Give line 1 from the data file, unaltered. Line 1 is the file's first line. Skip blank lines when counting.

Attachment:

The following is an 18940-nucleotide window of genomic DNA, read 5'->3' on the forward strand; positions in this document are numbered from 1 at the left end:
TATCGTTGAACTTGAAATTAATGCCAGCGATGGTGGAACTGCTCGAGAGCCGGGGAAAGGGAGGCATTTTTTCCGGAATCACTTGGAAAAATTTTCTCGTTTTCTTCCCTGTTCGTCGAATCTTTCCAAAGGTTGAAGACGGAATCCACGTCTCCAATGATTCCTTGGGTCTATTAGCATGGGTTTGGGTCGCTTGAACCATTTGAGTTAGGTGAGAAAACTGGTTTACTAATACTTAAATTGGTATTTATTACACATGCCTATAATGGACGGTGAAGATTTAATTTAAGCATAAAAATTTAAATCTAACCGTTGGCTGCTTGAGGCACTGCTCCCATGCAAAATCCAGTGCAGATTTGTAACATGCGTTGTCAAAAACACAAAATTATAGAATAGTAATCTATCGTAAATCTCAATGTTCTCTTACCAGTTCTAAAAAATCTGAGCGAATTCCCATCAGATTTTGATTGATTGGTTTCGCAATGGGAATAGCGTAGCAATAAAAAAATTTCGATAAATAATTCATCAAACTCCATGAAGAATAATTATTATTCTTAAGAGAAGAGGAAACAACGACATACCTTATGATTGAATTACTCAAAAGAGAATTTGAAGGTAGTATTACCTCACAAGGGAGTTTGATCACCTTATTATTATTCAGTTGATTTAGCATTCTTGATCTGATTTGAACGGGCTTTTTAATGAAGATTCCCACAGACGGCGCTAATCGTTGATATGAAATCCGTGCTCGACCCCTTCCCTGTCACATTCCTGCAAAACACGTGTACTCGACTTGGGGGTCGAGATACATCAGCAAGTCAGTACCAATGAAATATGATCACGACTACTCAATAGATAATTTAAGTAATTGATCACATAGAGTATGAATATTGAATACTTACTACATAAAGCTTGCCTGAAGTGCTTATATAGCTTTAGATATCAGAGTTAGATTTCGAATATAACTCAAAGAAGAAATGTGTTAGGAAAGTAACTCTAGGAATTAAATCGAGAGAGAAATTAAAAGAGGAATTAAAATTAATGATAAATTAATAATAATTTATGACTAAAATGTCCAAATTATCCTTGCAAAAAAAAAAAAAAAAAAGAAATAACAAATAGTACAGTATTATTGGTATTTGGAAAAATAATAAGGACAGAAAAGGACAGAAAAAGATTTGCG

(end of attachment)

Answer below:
The following is an 18940-nucleotide window of genomic DNA, read 5'->3' on the forward strand; positions in this document are numbered from 1 at the left end: